life values

In Georgia wrongful death law, the measure of damages is the “full value of life,” which includes both economic and noneconomic value of the decedent’s life to him or her. Unlike some states, Georgia does not provide for recovery of losses suffered by those left behind, who are deprived of the companionship, advice, counsel, or consortium of the deceased. But unlike other states, in respecting the sanctity of all human life, Georgia does not impose any rigid formula or cap on the value of life.

The economic component of the full value of life include the present value of

Last Friday,  an Atlanta jury returned a verdict of $54.4 million in a truck wreck case involving the death of a a Jamaican immigrant. It was a great verdict resulting from great trial advocacy.

Of the $54.4 million in the verdict, $44.4 million was punitive damages. In my post about the verdict, I wondered how the plaintiff could avoid reduction of the punitive award to $250,000 under the tort reform law that has been on the books since 1987.

Well, on Monday, the judge did judge that, cutting the punitive award from $44.4 million to $250,000, and the total verdict from $54.4 million to $10,250,000.

Meanwhile, we are waiting on a Court of Appeals ruling in a case case year where we got a $2.3 million judgment in a trucking case involving a broken leg. No issue of punitive damages went to the jury, but we did include a claim for attorney fees and expenses of litigation based on "bad faith" conduct in violation of mandatory safety rules, specificially the Federal Motor Carrier Safety Regulations.  The jury was able to use that to add one-third of compensatory damages for attorney fees, plus all of our expenses of litigation. The Court of Appeals has until the end of July to rule in the case.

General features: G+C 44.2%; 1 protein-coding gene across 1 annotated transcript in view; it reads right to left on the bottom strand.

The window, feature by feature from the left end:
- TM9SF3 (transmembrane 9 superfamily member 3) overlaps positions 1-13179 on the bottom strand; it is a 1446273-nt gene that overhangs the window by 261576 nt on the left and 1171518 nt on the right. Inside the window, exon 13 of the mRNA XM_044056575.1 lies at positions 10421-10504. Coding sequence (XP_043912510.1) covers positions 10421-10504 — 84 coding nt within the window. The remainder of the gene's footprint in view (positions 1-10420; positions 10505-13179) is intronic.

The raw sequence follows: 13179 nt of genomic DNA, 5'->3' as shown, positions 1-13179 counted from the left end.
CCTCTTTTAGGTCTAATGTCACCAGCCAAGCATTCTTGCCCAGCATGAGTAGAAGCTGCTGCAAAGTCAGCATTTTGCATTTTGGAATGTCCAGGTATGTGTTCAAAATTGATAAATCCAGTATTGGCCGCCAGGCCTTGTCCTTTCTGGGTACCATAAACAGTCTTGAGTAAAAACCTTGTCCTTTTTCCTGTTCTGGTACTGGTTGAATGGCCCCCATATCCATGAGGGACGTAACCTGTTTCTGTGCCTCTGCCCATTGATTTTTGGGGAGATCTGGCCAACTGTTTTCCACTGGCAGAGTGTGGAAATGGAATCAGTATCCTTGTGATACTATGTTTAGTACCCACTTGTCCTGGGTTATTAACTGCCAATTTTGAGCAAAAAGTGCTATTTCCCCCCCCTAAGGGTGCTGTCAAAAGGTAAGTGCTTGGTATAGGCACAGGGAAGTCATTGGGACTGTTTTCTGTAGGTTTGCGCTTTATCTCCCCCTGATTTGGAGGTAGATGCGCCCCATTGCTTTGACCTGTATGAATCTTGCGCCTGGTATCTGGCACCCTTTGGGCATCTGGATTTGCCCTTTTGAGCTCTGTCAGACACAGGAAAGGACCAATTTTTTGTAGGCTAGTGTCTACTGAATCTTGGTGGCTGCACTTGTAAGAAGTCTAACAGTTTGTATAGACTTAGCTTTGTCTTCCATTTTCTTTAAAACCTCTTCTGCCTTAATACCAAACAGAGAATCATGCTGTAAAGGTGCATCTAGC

Meanwhile, in another case a trial judge in Macon reviewing the same legal authorities, said he thought it would be reversible error not to include the "bad faith" attorneys fee claim in jury instructions.

If the plaintiff in the trial last week had emphasized the claim for bad faith attorney fees based on violation of Federal Motor Carrier Safety Regulations, a claim  which is not subject to a statutory cap, in addition to the claim for  punitive damages which is capped, the net result would be a judgment for about $13,583,333 plus expenses, rather than $10,250,000.  In effect, $3,333,333 may have been left on the table.  In such a case, the claim for attorney fees and expenses under Georgia law is potentially worth a great deal more than the "sexier" claim for punitive damages.

This is one of the points I am prepared to cover in a seminar presentation in St. Louis later this month for the Association of Interstate Trucking Lawyers of America, an organization for which I am on the National Advisory Board.